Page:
Secretary of State Timothy Pickering (in an early draft of what would become Washington’s Message to the House):
“[I]n the case of a treaty, if there be any grounds for an impeachment, they will probably be found in the instrument itself. If at any time a treaty should present such grounds; and it should have been so pronounced by the House of Representatives; and a further enquiry should be necessary to discover the culpable person, or the degree of his offence; there being then a declared and ascertained object; I should deem it to be the duty of the President to furnish all the evidence which could be derived from the papers in his possession.”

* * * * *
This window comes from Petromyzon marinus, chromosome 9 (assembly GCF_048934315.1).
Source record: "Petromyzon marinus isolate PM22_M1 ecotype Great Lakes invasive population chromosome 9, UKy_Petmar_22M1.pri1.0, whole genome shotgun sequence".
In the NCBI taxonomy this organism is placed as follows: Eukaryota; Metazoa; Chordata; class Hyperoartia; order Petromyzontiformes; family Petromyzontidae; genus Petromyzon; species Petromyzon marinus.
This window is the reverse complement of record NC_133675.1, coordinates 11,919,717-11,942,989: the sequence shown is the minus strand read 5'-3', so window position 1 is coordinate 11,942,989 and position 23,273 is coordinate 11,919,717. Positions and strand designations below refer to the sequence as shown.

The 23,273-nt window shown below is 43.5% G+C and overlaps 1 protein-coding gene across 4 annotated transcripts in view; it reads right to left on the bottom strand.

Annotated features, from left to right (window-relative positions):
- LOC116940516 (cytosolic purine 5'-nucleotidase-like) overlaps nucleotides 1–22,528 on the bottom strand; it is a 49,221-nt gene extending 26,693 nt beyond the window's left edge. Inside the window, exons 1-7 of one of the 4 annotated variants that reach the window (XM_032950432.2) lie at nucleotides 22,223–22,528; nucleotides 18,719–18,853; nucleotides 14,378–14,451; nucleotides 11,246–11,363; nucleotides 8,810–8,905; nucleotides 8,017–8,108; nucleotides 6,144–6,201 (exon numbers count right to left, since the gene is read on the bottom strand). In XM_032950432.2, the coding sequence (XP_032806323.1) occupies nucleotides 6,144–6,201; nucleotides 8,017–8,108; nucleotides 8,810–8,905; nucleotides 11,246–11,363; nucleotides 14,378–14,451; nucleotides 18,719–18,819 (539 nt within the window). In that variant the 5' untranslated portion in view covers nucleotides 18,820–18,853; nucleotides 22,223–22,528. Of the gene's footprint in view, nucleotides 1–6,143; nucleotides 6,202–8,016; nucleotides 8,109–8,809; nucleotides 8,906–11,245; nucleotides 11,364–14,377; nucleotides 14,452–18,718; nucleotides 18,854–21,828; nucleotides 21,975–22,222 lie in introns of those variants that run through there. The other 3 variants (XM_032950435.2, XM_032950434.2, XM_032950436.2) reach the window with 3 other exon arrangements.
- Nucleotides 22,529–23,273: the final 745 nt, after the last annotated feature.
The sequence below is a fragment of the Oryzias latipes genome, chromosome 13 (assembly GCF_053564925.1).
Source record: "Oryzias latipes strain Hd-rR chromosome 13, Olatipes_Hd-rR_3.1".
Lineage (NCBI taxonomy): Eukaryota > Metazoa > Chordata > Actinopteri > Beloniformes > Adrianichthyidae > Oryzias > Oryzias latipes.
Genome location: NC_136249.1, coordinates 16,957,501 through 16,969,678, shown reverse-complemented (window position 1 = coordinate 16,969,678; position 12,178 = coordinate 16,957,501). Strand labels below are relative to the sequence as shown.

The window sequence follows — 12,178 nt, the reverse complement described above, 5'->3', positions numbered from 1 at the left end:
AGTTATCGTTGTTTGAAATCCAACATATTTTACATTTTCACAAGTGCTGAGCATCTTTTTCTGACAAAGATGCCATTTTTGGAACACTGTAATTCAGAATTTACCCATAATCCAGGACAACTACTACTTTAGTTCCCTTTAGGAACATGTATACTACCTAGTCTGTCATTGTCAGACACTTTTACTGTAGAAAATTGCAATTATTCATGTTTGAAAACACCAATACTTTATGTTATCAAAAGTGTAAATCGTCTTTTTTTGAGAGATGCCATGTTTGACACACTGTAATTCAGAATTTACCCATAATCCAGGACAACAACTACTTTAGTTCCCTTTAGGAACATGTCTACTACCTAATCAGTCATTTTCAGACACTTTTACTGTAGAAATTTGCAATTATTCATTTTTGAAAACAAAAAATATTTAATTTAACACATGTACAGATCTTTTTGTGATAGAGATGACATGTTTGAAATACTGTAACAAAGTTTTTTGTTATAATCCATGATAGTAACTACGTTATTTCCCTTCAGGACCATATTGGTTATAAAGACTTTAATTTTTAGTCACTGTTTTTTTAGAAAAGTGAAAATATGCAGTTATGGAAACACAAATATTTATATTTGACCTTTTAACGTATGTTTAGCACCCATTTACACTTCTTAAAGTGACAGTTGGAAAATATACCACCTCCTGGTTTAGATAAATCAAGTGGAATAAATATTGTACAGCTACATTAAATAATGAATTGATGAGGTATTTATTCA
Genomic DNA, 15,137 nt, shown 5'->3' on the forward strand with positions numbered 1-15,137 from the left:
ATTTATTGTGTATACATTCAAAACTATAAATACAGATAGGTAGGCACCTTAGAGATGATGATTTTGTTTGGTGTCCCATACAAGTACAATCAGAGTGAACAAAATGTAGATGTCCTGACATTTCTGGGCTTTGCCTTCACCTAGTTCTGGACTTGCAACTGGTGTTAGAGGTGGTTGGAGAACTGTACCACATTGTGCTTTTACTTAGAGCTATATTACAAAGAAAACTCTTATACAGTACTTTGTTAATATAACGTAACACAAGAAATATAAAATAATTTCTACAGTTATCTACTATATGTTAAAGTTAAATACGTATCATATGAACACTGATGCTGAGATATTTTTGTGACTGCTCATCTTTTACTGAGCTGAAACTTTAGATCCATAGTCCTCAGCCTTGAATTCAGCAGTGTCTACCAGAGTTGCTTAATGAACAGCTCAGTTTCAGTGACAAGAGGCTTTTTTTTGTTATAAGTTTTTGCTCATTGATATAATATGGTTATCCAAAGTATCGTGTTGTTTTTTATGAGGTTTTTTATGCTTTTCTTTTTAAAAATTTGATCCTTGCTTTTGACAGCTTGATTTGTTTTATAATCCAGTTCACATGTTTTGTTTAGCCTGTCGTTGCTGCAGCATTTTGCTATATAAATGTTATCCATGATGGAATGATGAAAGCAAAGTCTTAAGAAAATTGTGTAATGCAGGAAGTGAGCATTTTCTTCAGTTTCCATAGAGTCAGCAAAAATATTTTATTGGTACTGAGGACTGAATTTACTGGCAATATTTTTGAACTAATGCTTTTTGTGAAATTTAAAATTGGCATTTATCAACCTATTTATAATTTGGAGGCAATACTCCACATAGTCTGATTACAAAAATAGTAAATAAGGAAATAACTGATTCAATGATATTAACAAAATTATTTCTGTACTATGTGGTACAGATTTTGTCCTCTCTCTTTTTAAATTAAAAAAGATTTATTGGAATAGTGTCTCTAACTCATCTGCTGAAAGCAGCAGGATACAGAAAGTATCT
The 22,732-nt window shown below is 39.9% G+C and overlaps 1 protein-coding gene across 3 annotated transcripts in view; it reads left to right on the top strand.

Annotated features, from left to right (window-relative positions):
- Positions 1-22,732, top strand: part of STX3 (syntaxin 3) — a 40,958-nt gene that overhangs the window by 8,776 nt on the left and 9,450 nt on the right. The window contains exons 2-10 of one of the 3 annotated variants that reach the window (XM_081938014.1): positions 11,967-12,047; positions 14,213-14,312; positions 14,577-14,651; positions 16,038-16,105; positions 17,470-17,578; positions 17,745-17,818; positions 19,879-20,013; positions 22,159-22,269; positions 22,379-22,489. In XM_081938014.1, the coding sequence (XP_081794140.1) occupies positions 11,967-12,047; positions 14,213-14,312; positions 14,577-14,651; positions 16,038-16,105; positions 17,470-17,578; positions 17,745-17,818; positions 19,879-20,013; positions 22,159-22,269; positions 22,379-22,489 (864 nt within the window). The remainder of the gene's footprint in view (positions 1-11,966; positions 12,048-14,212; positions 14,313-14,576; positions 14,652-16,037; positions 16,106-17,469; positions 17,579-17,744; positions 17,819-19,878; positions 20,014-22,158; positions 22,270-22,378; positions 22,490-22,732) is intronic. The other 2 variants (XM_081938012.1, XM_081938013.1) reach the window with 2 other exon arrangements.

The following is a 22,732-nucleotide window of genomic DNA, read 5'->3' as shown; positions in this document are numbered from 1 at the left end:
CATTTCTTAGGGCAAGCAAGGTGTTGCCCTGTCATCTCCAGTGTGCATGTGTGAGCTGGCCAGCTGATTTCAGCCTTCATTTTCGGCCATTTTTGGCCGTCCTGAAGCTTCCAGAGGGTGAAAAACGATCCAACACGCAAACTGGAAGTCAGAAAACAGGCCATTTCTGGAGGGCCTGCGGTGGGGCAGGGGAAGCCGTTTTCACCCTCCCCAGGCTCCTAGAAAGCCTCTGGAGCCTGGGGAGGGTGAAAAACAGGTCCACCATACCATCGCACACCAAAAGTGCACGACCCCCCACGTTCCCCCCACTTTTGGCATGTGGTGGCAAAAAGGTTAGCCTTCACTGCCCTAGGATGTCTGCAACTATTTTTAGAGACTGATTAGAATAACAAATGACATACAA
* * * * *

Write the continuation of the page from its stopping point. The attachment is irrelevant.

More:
Treasury Secretary Oliver Wolcott (in a letter to Washington on March 26, 1796):
“Except when an Impeachment is proposed & a formal enquiry instituted, I am of opinion that the House of Representatives has no right to demand papers relating to foreign negociations [sic] either pending or compleated [sic].”
Secretary of War James McHenry (in a letter to Washington of March 26, 1796):
“But as the house of representatives are vested with ‘the sole power of impeachment’ has it not a right as an incident of that power to call for papers respecting a treaty when the object is impeachment? I would presume that it has; but to legitimate such a call the object ought to be explicitly and formally announced. Where it is not, it is not to be presumed.”
Attorney General Charles Lee (in a letter to Washington of March 26, 1796):